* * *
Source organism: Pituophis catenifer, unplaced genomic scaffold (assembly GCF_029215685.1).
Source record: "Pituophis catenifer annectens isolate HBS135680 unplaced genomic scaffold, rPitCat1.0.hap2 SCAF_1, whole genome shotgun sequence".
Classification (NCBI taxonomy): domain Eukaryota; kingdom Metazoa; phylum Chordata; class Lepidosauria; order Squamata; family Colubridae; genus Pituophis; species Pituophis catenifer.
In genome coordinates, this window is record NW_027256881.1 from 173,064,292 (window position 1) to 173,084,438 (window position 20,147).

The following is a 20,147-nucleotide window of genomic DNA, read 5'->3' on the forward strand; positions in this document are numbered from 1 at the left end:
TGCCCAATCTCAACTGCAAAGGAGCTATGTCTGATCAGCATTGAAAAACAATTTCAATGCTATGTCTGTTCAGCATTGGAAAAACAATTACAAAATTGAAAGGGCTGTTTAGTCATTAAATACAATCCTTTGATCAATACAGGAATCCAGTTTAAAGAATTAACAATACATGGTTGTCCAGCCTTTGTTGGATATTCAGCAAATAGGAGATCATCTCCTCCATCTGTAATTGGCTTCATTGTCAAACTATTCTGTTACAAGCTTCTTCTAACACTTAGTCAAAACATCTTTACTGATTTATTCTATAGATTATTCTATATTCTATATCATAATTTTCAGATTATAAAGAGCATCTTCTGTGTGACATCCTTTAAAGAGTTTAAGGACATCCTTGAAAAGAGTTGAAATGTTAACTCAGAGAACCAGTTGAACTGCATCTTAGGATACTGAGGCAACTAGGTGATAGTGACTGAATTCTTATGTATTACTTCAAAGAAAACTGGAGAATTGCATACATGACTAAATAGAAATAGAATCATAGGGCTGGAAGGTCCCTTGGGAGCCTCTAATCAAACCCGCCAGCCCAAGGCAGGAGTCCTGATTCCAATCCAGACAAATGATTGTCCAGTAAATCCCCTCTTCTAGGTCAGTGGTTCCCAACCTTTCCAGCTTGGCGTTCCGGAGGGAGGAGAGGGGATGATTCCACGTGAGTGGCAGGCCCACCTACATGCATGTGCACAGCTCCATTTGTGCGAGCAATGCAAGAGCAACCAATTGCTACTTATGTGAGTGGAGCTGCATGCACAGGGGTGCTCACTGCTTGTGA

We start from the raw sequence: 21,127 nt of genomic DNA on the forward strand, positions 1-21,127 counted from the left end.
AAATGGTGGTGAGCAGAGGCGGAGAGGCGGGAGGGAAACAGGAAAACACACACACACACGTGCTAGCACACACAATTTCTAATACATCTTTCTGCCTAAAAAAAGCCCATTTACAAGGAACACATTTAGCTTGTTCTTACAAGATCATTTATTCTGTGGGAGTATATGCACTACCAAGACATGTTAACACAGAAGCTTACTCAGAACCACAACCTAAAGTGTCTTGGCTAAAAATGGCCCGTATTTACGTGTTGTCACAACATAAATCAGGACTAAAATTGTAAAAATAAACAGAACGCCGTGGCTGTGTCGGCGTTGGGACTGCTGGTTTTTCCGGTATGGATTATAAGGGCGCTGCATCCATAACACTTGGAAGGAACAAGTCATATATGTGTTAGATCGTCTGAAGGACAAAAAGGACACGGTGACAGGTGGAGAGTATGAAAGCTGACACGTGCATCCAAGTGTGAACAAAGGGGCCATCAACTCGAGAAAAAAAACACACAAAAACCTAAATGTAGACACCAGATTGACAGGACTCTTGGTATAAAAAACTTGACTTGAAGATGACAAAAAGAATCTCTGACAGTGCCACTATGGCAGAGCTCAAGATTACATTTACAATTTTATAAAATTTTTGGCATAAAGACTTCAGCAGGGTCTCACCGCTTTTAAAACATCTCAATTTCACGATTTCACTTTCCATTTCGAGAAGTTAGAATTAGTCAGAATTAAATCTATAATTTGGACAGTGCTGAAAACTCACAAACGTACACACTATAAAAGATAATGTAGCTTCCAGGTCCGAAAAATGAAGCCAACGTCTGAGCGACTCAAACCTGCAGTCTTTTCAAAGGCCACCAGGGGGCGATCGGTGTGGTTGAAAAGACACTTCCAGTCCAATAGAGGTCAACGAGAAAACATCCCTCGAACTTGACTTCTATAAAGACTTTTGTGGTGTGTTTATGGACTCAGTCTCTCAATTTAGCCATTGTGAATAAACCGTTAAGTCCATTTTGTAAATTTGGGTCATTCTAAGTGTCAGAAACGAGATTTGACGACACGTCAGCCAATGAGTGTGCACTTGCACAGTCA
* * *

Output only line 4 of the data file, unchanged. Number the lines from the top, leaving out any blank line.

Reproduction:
In genome coordinates, this window is record NW_027256881.1 from 173,064,292 (window position 1) to 173,084,438 (window position 20,147).